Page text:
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Title THE HUMMEL BONNET An investigation of its production, design and significance in military uniform
Publication Date
Degree M.Phil
Discipline/Department Faculty of Arts and Humanities (Sheffield)
Degree Level masters
University/Publisher University of Sheffield
Abstract The role of experiment has long been established as an effective means through which to explore past aspects of material culture, architecture and site formation processes (Coles 1979, Mathieu 2001 etc.). Items of dress have not routinely been incorporated in experimental projects. This investigation explored the utility of archaeological methods for gaining insight into how aspects of the uniformed body was constructed in Victorian Britain, focusing specifically on the production, design and significance in military uniform of the hummel bonnet. The work included a detailed review of available sources of evidence especially Calotypes, detailed study of extant artefact evidence and an experimental reconstruction of a hummel bonnet, using recognised experimental archaeological theory. In undertaking this task, the techniques and approaches used are typical of experimental archaeology and analysis and examination of historical costume and are put to the test in order to evaluate their utility for this kind of research. The research considered material and method of construction aiming to adopt as near an accurate reconstruction as possible. Findings of the research offer insight into experimental techniques and how these could be developed to further understanding of historical artefacts and makes comment about the role and value of re-enactment as a presentation of ‘history’ and the risks this may pose.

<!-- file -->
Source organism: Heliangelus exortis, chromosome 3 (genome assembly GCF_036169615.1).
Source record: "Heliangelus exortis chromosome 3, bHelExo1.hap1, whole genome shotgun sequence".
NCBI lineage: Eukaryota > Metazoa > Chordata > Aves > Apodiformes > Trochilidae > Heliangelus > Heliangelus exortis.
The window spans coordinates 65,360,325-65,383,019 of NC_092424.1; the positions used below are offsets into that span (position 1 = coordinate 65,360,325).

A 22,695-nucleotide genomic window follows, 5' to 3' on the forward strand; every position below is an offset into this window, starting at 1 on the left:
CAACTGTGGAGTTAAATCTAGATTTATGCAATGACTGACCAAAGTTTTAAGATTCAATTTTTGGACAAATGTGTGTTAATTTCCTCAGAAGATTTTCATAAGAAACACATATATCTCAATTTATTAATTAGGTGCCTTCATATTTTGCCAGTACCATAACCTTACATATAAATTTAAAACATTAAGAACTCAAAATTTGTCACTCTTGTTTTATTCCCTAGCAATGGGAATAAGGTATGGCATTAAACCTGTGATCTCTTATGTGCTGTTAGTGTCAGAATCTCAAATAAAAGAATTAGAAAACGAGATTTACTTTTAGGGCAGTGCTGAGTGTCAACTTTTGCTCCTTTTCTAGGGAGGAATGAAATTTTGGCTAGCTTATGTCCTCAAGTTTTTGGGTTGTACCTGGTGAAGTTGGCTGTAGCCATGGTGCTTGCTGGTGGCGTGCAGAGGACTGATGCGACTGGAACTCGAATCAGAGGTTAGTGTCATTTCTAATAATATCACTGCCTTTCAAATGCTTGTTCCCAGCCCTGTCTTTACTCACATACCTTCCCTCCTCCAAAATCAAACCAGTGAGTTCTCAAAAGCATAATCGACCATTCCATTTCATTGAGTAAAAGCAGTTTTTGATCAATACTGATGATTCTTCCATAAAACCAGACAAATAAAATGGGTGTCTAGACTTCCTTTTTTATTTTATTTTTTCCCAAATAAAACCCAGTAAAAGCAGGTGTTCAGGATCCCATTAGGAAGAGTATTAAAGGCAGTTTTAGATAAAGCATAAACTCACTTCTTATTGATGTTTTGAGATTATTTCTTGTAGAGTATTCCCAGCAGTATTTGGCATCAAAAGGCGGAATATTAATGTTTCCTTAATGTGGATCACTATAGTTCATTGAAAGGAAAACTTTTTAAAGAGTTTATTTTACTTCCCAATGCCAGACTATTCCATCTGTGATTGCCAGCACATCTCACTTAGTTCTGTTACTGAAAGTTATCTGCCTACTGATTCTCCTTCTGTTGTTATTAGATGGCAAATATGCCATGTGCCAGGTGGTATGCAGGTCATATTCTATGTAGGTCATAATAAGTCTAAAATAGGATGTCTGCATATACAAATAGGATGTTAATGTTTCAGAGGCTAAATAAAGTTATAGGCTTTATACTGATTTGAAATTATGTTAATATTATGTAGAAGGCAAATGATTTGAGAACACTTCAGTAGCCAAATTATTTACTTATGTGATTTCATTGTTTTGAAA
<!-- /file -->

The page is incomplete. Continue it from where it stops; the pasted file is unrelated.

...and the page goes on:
Language en
Rights public
Country of Publication uk
Format text
Record ID oai:etheses.whiterose.ac.uk:4001
Repository whiterose
Date Retrieved
Date Indexed 2018-11-21

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